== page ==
[LAU] Piano composition - Lost Isle (& LV2 plugins)

Will Godfrey willgodfrey at musically.me.uk
Fri Jun 24 06:24:50 UTC 2016

On Thu, 23 Jun 2016 14:31:42 -0600
S D <stephen.doonan at gmail.com> wrote:

> On Jun 23, 2016 6:41 AM, "fred" <f.rech at yahoo.fr> wrote:
> > Thanks for this acoustic & physics piano lesson :)
> > I'm pretty sure than am not alone on the list to have a very little  
> understanding of how & why a real grand piano is built.
> > Cool to reconnect to physical instruments in this sampled world!
> > Greets,
> > --
> > Fred,  
> ---
> :-) An acoustic piano is far from an ideal sound generator. In fact, it is
> a complex collection of imperfections striving for an unattainable ideal.
> If we wanted a pure sound, we would use a source that produced only pure
> waveforms like a sine-wave generator, and perhaps added the various pure,
> in-tune harmonic frequencies at various (and diminished) volumes to the
> fundamental tone.
> A piano has 88 keys and string collections (most notes have 3 strings per
> note, bass strings only one wire string with a copper-wire coil wrapped
> around it, per note). The strings for any particular note (tone frequency)
> are often slightly detuned, so that only the middle string is more or less
> perfectly in tune, while the two strings to either side are detuned
> slightly in order to make the note's sound richer and fuller, with beat
> frequencies and other out-of-tune artifacts introduced.
> In addition, most pianos are "stretch tuned," which means that the bass
> notes are intentionally and progressively tuned flatter and flatter by a
> small incremental amount, while the treble (high) notes are tuned
> incrementally sharper and sharper. This is because the bass notes have such
> a low tone that it is their harmonic frequencies that are heard more
> clearly by the human ear, and those harmonic frequencies are often sharp (a
> higher frequency than they should be if perfectly in tune). So the bass
> notes are tuned so that the harmonic frequencies are heard more in tune
> while the fundamental frequency is slightly flat (lower frequency than it
> should be if it were perfectly in tune).
> Meanwhile, the treble strings, because they are stretched so tightly in
> order to produce such a high pitch (frequency, tone), immediately decay
> flat (become lower in frequency and out of tune immediately after they are
> struck by the piano hammer activated by the key pressed by the performer.
> So the treble notes are tuned a little sharp, so that the decay (the sound
> as it becomes softer immediately after it is produced) sounds more in tune.
> Add to those out-of-tune compromises the fact that the scale we now nearly
> universally use, the equal-tempered 12-tone scale that allows for playing
> in any key, is a compromise between the pure tunings of any specific key,
> so that nearly every note in the scale of any key is at least a little out
> of tune. The intervals of perfect fifths and perfect fourths, derived from
> strict mathematical relationships, are all altered, so that the fourths are
> stretched (tuned sharper than they should be) and the fifths are flattened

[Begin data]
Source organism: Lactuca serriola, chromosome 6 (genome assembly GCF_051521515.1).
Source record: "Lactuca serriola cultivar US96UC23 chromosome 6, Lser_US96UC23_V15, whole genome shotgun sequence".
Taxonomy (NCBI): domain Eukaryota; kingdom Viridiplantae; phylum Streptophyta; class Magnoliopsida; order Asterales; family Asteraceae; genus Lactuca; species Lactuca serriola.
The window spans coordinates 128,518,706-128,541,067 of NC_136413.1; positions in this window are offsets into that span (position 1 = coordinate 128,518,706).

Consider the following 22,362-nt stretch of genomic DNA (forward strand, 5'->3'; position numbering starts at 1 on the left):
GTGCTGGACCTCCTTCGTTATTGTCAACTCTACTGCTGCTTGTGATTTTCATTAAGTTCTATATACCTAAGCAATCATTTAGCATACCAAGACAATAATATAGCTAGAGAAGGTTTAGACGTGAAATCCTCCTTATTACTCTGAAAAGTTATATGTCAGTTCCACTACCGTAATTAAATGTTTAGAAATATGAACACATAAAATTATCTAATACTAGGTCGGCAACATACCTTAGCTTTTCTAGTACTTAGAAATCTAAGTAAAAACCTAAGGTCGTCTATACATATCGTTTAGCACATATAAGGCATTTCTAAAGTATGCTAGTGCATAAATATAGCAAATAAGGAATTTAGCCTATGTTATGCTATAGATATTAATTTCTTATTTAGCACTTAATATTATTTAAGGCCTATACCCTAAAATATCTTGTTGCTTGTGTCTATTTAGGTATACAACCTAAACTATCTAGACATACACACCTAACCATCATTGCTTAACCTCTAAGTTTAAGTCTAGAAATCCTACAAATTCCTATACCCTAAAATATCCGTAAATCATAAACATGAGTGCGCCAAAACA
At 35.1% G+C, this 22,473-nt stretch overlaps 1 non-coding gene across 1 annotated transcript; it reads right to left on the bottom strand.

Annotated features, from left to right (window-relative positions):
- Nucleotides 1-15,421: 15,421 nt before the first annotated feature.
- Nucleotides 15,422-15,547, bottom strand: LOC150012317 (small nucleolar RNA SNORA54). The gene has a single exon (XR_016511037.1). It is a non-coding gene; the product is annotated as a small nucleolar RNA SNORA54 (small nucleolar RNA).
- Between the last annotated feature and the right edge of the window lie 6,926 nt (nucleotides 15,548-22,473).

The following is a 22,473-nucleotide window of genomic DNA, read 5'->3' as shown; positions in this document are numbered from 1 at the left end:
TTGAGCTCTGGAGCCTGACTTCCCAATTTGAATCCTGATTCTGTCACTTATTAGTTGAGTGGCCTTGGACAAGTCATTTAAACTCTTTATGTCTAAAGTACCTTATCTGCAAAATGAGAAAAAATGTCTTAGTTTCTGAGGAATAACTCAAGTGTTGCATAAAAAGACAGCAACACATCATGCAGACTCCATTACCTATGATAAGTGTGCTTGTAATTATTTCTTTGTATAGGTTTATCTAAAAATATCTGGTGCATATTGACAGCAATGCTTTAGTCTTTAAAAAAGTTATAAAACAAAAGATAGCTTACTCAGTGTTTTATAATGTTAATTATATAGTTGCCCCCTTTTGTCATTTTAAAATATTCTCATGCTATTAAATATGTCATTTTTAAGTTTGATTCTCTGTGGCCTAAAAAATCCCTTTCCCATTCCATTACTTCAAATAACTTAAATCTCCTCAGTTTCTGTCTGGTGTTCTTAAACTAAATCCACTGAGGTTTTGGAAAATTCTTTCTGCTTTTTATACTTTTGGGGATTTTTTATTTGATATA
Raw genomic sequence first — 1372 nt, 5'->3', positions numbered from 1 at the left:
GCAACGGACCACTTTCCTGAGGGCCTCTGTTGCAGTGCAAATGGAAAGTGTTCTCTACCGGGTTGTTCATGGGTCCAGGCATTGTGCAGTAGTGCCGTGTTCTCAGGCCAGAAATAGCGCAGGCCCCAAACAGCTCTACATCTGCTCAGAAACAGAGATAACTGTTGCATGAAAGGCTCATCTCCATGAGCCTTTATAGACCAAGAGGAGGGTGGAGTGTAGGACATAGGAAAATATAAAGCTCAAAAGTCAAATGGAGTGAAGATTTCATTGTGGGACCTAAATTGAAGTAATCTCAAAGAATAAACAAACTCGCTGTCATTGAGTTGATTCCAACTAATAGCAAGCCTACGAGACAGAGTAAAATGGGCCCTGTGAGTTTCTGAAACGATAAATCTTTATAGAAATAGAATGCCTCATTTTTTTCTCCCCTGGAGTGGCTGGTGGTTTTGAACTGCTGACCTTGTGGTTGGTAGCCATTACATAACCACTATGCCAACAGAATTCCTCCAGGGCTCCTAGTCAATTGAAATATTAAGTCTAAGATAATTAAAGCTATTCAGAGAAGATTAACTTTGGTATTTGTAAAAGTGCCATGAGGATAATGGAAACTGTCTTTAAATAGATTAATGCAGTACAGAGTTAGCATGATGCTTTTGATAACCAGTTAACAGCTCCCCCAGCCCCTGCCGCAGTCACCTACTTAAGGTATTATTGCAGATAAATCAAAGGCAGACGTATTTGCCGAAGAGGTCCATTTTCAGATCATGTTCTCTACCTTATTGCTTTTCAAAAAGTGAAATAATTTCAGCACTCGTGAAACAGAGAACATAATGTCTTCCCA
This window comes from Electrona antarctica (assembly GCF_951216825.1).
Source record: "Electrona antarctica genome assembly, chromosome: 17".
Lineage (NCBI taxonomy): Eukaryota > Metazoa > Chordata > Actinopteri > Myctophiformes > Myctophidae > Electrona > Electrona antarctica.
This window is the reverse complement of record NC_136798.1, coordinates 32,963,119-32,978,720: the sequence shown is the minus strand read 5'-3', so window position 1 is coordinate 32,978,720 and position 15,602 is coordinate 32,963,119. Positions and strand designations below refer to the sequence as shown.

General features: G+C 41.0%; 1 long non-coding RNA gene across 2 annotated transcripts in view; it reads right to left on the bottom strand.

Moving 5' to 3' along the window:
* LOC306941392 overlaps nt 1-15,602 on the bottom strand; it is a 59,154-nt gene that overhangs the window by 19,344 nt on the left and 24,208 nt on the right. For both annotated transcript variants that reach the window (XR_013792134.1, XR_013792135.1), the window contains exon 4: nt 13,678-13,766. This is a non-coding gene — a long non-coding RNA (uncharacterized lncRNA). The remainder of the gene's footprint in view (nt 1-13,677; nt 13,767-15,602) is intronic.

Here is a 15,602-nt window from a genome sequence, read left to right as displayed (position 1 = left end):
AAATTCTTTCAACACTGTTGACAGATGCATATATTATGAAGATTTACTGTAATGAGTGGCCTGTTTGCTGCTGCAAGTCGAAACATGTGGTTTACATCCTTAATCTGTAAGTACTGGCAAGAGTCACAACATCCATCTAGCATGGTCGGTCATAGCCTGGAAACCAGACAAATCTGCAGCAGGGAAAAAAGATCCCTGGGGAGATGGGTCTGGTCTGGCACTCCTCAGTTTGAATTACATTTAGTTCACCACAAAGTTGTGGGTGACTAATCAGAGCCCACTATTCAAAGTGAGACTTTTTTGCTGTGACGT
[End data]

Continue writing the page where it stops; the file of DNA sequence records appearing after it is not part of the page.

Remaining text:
> (tuned closer to each of the two tones than they should be), which means
> that nearly all music that we hear, and nearly all instruments that play
> together in an ensembles, are ALL out of tune to one degree or another.
> In addition to all of that, people usually intentionally introduce other
> imperfections into their sounds or music, such as the distortion frequently
> used with electric guitar.
> Music is a vast collection of imperfections. Regarding modeled pianos, if
> the model is too pure and perfect, people complain that it doesn't sound
> realistic or authentic. If it models the actual acoustic instrument's
> imperfections too well, they complain that it sounds too "muddy,"
> distorted, not clear or pure enough, etc.
> All of this means that it is literally impossible to please a
> perfectionist, because there is almost nothing perfect about music or the
> production of sound, and also because a perfectionist, if he tries very
> hard, can always find something, even the smallest thing, that he considers
> imperfect or not ideal. :-) Life must be very hard for the perfectionist!
> However, all that said, our very precisely out-of-tune 12-tone equal
> temperament scale, in use for pianos and most orchestral or band
> instruments, actually allows for an incredible amount of extremely complex
> and beautiful frequency and harmonic relationships that are impossible when
> using a completely mathematically pure single-key scale. Without this
> "imperfect" tuning, modern music since the time of Bach, including the
> beautiful Classical, Romantic, Impressionist and modern music of Mozart,
> Beethoven, Chopin, Tchaikovsky, Rachmaninov, Debussy, Ravel and hundreds of
> other composers would not be possible.
> OK-- I apologize for such a long-winded response! :-)
> Best wishes,
> Steve

Fascinating info. I know just a small amount of the detune info, but not
*exactly* what was done, and had no idea of why - although like many things
once it's explained it seem perfectly obvious! :)

Thanks very much.

Will J Godfrey
Say you have a poem and I have a tune.
Exchange them and we can both have a poem, a tune, and a song.

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